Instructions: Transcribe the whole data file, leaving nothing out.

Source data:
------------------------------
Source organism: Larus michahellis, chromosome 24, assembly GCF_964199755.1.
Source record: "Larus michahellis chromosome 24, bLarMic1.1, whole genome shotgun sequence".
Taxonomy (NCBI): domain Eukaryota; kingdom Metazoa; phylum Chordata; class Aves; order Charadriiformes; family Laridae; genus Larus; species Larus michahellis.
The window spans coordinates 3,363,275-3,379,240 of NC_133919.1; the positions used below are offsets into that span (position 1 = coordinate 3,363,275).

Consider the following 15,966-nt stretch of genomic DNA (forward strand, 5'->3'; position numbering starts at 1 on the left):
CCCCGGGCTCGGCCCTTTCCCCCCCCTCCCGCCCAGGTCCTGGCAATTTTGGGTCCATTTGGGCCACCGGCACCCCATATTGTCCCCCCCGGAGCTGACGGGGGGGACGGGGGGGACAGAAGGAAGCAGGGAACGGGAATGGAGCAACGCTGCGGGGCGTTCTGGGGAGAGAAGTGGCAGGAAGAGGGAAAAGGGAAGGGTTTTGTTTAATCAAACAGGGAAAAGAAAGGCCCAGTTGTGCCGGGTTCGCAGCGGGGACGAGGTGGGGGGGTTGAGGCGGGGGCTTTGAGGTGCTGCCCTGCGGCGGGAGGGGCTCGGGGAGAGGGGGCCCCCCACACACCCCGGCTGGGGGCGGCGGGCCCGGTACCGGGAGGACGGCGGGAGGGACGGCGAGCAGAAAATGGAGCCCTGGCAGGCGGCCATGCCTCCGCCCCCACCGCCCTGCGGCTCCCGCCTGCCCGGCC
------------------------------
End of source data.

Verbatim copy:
Source organism: Larus michahellis, chromosome 24, assembly GCF_964199755.1.
Source record: "Larus michahellis chromosome 24, bLarMic1.1, whole genome shotgun sequence".
Taxonomy (NCBI): domain Eukaryota; kingdom Metazoa; phylum Chordata; class Aves; order Charadriiformes; family Laridae; genus Larus; species Larus michahellis.
The window spans coordinates 3,363,275-3,379,240 of NC_133919.1; the positions used below are offsets into that span (position 1 = coordinate 3,363,275).

Consider the following 15,966-nt stretch of genomic DNA (forward strand, 5'->3'; position numbering starts at 1 on the left):
CCCCGGGCTCGGCCCTTTCCCCCCCCTCCCGCCCAGGTCCTGGCAATTTTGGGTCCATTTGGGCCACCGGCACCCCATATTGTCCCCCCCGGAGCTGACGGGGGGGACGGGGGGGACAGAAGGAAGCAGGGAACGGGAATGGAGCAACGCTGCGGGGCGTTCTGGGGAGAGAAGTGGCAGGAAGAGGGAAAAGGGAAGGGTTTTGTTTAATCAAACAGGGAAAAGAAAGGCCCAGTTGTGCCGGGTTCGCAGCGGGGACGAGGTGGGGGGGTTGAGGCGGGGGCTTTGAGGTGCTGCCCTGCGGCGGGAGGGGCTCGGGGAGAGGGGGCCCCCCACACACCCCGGCTGGGGGCGGCGGGCCCGGTACCGGGAGGACGGCGGGAGGGACGGCGAGCAGAAAATGGAGCCCTGGCAGGCGGCCATGCCTCCGCCCCCACCGCCCTGCGGCTCCCGCCTGCCCGGCC